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IBM claims to be launching Quantum Computing in the cloud

Mon 6 Mar 2017

IBM has announced a pending cloud-based offering which will leverage the power of Quantum Computing on a commercial basis – though details are scarce at the moment.

The announcement states that Big Blue will offer commercial QC systems via the IBM Cloud Platform, based around the company’s IBM Q quantum computing platform. The claim is that the system ‘will be designed to tackle problems that are too complex and exponential in nature for classical computing systems to handle’:

‘[Quantum] computers will deliver solutions to important problems where patterns cannot be seen because the data doesn’t exist and the possibilities that you need to explore to get to the answer are too enormous to ever be processed by classical computers.’

IBM maintains a quantum computing research laboratory at Yorktown Heights in New York. However the general consideration of the field, in terms of commercial value, is one of nascent potential rather than current direct commercial applicability. Since the concepts and specialised hardware required for QC are difficult to understand and to exploit, the announcement seems more a statement of intent than a firm product offering.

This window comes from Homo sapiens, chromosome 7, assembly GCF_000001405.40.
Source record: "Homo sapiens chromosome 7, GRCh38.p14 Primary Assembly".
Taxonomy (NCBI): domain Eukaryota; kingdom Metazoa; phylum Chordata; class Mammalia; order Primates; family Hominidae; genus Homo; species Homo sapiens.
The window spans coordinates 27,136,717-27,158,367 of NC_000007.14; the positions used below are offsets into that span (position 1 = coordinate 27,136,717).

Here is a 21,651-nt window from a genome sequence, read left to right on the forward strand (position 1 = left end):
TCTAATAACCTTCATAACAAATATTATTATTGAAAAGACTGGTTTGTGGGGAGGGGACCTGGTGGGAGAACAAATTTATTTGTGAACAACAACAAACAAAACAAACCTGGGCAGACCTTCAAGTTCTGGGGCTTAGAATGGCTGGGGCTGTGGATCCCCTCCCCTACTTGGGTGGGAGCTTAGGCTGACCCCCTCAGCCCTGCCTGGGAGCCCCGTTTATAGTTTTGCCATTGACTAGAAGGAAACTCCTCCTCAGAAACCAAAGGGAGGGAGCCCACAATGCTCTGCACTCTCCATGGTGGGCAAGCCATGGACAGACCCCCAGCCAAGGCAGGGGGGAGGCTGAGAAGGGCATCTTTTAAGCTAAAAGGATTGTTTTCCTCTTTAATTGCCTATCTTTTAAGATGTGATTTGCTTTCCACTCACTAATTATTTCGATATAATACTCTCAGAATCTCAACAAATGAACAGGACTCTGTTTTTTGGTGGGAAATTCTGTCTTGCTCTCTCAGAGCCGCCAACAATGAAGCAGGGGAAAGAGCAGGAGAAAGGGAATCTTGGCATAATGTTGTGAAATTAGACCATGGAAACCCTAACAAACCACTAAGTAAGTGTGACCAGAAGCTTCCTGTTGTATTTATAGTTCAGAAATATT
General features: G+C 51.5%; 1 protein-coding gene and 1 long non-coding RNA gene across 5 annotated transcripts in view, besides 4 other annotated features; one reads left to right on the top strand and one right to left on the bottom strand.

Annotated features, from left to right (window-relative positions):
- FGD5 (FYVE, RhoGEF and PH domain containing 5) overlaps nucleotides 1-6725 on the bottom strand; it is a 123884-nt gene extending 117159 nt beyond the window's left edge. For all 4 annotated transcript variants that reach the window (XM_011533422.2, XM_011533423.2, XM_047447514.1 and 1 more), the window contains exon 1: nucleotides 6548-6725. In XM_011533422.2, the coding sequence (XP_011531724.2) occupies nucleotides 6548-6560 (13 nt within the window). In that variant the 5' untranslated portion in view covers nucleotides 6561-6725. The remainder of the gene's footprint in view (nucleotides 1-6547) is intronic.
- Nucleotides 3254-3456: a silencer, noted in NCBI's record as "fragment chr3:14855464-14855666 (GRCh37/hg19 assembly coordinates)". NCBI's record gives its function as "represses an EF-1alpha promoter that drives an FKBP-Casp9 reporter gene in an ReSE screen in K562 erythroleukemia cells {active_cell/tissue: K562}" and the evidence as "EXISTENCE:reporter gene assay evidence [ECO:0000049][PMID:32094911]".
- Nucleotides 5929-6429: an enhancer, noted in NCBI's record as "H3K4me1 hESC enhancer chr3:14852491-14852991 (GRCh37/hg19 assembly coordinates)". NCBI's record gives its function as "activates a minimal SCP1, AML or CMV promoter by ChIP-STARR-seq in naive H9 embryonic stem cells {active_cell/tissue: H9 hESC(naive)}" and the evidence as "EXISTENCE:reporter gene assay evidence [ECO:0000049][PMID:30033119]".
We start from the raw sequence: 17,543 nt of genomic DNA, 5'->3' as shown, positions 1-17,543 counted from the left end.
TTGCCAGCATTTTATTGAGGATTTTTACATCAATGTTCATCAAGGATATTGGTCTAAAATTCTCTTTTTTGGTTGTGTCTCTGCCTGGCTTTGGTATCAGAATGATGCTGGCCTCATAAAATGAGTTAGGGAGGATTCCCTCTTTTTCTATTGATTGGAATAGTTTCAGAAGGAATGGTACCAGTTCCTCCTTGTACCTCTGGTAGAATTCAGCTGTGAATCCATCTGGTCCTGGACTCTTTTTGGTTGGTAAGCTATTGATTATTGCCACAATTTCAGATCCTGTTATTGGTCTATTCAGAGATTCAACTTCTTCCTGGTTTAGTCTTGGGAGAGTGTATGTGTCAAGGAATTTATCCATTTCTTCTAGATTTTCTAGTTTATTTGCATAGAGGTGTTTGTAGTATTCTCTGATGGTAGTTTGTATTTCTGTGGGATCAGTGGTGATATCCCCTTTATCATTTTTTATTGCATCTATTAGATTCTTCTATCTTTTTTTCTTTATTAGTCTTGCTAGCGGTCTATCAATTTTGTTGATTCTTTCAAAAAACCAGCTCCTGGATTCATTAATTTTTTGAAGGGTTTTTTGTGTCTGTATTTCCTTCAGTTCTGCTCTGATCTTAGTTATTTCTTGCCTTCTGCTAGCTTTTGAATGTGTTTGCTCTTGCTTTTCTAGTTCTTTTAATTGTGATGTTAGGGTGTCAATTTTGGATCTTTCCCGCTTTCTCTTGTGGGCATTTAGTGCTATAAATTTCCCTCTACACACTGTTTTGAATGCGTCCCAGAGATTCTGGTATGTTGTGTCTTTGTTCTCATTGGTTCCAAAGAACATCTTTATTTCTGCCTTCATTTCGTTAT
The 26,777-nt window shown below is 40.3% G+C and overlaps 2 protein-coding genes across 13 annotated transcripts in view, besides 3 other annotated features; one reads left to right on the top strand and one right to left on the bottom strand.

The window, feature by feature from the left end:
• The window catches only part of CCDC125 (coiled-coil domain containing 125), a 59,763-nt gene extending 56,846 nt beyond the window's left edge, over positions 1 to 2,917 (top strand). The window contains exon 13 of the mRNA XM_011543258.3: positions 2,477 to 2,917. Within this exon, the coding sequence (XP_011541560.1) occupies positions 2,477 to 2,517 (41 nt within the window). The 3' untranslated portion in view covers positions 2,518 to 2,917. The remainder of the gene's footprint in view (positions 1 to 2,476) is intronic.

Quantum computing employs Quantum bits (qubits) rather than binary digit bits, and these are capable of post-linear operation and superimposition of states. The technology is most anticipated in its potential relative to cryptography, which has engendered interest in ‘post-quantum’ cryptographic methods which operate on the assumption that quantum computers, once an established technology, will be able to penetrate traditional security encryption with ease.

Early commercial QC offerings include D-Wave Systems, which after an extensive period of development began to offer the D-Wave One product, initially operating on a 128-qubit chipset, and now offering capacity of 2048 qubits – relative to the 50-qubit offering that IBM anticipates. At the end of January 2017 the company announced its first system order, of the D-Wave 2000Q Quantum Computer. D-Wave claims that its QPUs outperform linear bit-based algorithms by a factor of 1000-10,000.


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